Although the two pillars upon which TUI had always stood were real estate (slums, then office buildings, then hotels) and communications (newspapers, then magazines, then cable television), the corporation had also from the beginning spread horizontally, like crabgrass, into allied businesses. In the last few years, the real estate and communications sides of the firm had grown more and more useful to one another, combining their specialties to create theme parks, buy a movie studio, and carve tourist centers from the decayed docksides and crumbled downtowns of older cities. And now, most recently and most triumphantly, they had come together to construct, house, and operate a Broadway theater.
The center of Manhattan Island is the absolute zero point of the triangulation of entertainment and real estate in the capitalist world. Here, millions of tourists a year from all around the planet are catered to in and around buildings constructed on land worth hundreds of thousands of dollars a foot.
Max Fairbanks had long wanted an obvious presence in New York City, mostly because there were already a few other prominent billionaires with obvious presences in New York City, and one doesn’t become a billionaire in the first place without some certain degree of competitiveness in one’s nature. The profit motive was there as well, of course—the N-Joy complex was expected to do for New York City what Disney World had done for Orlando; put it on the map—but merely a strong second after self-aggrandizement, which was why the name of the theater: the N-Joy Broadway, for Max’s symbol, Tui, one of the characteristics of which, in The Book, was the Joyous.
The N-Joy Broadway was a legitimate stage theater, suited most particularly for revivals of beloved musicals, but it was much much more than that. Girdling the theater was the Little Old New York Arcade, shops and boutiques recreating an earlier and cleaner version of the scary city outside; no longer would the tourists have to brave the dangers of the actual Fifty-seventh Street, farther uptown.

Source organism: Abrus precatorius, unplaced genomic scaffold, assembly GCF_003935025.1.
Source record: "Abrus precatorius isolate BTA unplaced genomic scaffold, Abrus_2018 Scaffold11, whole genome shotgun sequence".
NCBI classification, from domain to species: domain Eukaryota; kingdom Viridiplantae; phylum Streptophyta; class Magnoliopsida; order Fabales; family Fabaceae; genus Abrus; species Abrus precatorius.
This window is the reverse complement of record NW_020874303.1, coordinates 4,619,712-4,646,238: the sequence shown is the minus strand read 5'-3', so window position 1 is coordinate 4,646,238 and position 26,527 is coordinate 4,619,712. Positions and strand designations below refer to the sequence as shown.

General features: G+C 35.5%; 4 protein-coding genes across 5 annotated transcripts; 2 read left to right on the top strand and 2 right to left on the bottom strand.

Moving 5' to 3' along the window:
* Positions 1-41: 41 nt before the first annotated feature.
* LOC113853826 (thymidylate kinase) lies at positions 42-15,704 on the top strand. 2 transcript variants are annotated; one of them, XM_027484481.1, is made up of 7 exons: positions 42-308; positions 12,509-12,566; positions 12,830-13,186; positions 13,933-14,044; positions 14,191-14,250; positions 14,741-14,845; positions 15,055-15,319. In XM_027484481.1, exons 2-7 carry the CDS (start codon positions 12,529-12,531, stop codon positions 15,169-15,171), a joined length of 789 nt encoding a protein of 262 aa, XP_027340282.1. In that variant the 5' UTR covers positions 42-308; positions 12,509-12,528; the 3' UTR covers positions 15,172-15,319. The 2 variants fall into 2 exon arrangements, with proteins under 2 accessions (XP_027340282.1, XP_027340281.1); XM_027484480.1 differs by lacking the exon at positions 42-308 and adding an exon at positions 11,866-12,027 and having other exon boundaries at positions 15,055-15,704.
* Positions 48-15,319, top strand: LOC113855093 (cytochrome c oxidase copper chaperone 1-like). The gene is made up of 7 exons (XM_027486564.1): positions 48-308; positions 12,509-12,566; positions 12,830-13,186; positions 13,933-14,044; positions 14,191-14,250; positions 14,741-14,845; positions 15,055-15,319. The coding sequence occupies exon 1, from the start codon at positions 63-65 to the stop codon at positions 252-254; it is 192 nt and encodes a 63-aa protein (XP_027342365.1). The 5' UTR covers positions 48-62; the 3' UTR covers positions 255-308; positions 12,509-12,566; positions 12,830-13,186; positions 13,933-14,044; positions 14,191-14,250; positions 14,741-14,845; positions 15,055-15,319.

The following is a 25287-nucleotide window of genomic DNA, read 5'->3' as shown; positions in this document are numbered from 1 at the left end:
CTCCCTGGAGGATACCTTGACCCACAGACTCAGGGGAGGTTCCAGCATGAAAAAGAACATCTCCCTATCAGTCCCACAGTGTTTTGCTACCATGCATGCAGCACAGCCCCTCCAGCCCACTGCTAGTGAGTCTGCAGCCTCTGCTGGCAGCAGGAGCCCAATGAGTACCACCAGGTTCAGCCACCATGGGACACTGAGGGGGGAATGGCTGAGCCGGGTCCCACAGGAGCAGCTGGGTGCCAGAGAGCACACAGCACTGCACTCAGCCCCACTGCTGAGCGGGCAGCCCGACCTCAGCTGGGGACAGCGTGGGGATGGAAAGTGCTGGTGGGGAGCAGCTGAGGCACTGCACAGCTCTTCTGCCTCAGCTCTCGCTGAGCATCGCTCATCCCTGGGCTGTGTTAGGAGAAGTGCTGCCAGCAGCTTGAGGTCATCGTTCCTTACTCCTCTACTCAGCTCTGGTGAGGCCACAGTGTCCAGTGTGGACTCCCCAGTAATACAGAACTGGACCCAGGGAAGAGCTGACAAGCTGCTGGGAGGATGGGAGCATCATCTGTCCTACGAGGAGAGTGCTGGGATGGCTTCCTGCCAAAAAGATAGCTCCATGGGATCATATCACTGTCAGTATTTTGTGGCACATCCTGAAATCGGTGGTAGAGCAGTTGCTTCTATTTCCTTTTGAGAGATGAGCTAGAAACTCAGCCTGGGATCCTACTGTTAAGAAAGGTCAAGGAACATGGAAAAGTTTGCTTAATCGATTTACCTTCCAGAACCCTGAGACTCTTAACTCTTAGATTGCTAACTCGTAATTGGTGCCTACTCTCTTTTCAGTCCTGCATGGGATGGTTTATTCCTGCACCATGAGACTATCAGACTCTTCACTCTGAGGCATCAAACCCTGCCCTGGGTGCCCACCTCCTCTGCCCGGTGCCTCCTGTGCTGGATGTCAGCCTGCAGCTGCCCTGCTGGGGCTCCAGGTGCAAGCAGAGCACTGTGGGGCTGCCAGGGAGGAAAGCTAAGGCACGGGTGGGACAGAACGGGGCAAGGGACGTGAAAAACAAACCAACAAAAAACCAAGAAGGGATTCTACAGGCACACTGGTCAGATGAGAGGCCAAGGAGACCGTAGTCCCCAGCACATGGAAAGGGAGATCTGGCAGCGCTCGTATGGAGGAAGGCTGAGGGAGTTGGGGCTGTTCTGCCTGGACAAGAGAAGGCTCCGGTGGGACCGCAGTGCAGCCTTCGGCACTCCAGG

Above the theater—a state-of-the-art extravaganza replete with spinning platforms, hydraulically lifted and lowered stages, computerized files, built-in smoke machines and Dolby sound under every seat—rose a forty-nine-story granitelike tower, containing a few floors of offices—show business, architecture, a few of Max Fairbanks’s enterprises—and then the N-Joy Broadway Hotel, whose four-story-high lobby began on the sixteenth floor. On an average day, eighty-two percent of the twelve hundred rooms above the N-Joy Broadway Hotel lobby were occupied, but the residents of these of course were all transients, rarely remaining as long as a week. Like the Paris Opera, the N-Joy Broadway contained only one permanent resident, and her name was Lutetia.
Lutetia Fairbanks her name was, most recently, and now Lutetia Fairbanks forever. A tall and handsome woman, with striking abundant black hair, she moved with a peculiarly deliberate walk, a heavy but sensual thrusting forward and bearing down, as though she were always seeking ants to step on. The regal, if slightly Transylvanian, aspect this gave her was enhanced by her predilection for swirling gowns and turbanned headgear.
Lutetia’s home, for the last sixteen months and on into the foreseeable future, was a twelve-room apartment carved into the brow of the N-Joy, above the marquee and below the hotel lobby. Her parlor windows, of soundproof glass, looked out at the world’s most famous urban vista through the giant white neon O of the building’s emblazoned name. Her frequent guests—she was quickly gaining local prominence as one of the city’s premier hostesses—were whisked up to her aerie in a manned private elevator just off the theater entrance. Hotel staff serviced the apartment. The same climate control equipment that micromanaged the ambiance of both theater and hotel lobby purified and tempered the atmosphere in the apartment. The furnishings were antiques, the servants well trained in other nations, the living easy. So long as Max didn’t fuck up, everything would keep on coming up roses.